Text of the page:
• Apr
    Posted in:
    Posted by: Jarve Kaplan Granato Starr

    What to do if You Are Confronted by an Aggressive Dog

    If you’re like the majority of the people in the United States, you’re a dog fan. There are some of us who love dogs so much that we feel compelled to greet every dog we see, crooning to them and talking to them and asking their owners if it’s okay to pet them. Unfortunately, not every dog is friendly, and some are downright aggressive. Knowing what to do when you encounter an aggressive dog can make all the difference between a momentary rush of adrenaline and an injury that requires medical attention. Here’s what you need to know.

    Dogs that are aggressive demonstrate certain common behaviors that signify that they are about to attack. Some are well known, such as growling, snarling and lunging, but others are less obvious and can give you little chance to react.  If you suddenly realize that you’re in the presence of or are the object of attention of an aggressive dog, you should try to defuse the situation by doing the following:

    • Ignore the dog
    • Cross your arms and turn your body to the side
    • Do not look the dog in the eye – in fact, try to look away
    • Stay still for a minute or so, then slowly move away, and if you can do so in a way that puts something between you and the dog. This can include a handbag, a backpack, or even a newspaper. You want to redirect the dog’s bites onto something else.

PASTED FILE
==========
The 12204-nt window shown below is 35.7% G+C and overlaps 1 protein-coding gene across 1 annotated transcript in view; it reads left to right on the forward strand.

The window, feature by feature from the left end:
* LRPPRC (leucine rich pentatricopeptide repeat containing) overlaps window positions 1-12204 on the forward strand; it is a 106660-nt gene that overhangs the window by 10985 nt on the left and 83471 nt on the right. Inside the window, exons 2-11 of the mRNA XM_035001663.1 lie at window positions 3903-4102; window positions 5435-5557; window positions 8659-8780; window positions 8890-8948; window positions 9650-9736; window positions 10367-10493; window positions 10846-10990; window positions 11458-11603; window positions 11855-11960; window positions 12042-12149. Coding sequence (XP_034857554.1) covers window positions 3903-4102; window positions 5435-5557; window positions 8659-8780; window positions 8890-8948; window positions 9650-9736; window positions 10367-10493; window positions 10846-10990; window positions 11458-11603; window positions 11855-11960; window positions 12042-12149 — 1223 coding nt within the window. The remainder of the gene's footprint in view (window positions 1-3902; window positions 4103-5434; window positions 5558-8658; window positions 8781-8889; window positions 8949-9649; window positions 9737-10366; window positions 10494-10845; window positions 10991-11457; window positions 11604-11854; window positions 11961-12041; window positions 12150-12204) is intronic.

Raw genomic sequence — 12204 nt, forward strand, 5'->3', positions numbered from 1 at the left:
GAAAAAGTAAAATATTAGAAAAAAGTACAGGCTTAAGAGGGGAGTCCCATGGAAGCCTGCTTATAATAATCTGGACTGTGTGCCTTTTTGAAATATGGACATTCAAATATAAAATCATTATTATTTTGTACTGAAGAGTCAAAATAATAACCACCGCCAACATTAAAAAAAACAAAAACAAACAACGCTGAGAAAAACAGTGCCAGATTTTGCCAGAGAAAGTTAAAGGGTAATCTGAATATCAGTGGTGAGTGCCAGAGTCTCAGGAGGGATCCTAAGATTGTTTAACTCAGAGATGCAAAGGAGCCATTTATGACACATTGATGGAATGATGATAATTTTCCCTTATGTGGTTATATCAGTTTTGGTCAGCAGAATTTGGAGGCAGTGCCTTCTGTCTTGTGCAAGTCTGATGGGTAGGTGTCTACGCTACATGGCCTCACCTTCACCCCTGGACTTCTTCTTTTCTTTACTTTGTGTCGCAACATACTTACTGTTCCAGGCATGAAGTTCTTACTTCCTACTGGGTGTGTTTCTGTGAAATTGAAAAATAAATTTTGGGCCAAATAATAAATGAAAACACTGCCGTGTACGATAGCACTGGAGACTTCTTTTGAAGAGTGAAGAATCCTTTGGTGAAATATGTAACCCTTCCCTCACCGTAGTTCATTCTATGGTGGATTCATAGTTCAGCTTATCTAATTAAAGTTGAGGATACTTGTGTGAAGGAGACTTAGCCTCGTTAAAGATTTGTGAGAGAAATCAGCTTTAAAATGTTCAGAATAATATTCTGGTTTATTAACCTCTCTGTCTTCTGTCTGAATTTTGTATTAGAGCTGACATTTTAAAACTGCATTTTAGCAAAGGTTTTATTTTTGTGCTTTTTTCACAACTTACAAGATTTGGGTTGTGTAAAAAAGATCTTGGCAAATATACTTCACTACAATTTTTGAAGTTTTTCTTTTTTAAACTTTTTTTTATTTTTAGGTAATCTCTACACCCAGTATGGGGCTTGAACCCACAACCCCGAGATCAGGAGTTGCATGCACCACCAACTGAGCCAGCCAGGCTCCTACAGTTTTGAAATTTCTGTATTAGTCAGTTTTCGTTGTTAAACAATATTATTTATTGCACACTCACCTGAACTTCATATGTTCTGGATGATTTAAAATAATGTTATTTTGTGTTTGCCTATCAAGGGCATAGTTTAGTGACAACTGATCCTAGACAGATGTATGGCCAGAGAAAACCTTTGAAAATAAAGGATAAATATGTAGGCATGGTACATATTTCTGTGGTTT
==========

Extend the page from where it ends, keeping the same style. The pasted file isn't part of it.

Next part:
If the dog continues to display aggressive behaviors, stop trying to move away. Stand still and call out for help, but do so without yelling. If the dog has attacked you and brought you to the ground, curl into a ball on your knees, protecting your face and throat by tucking your face into your knees and clasping your hands behind your neck. If you have something elevated that you can jump onto, like a car or table, do so.

    These actions may seem entirely unnatural to you. You may think that you can defuse the situation by talking to the dog and acting friendly, but if a dog views you as a threat this will only make things worse and provoke it more. The best thing you can do is to ignore the dog and try to be invisible to it.

    If a dog in your neighborhood is known to be a threat, you may have considered carrying pepper spray with you. This can lead to further aggression, and if the wind is blowing in the wrong direction can end up hurting you more than the dog.

    If you’ve been attacked by a dog, you have the right to pursue legal action to compensate you for your expenses, pain and suffering. For more information, contact us today to discuss your situation.

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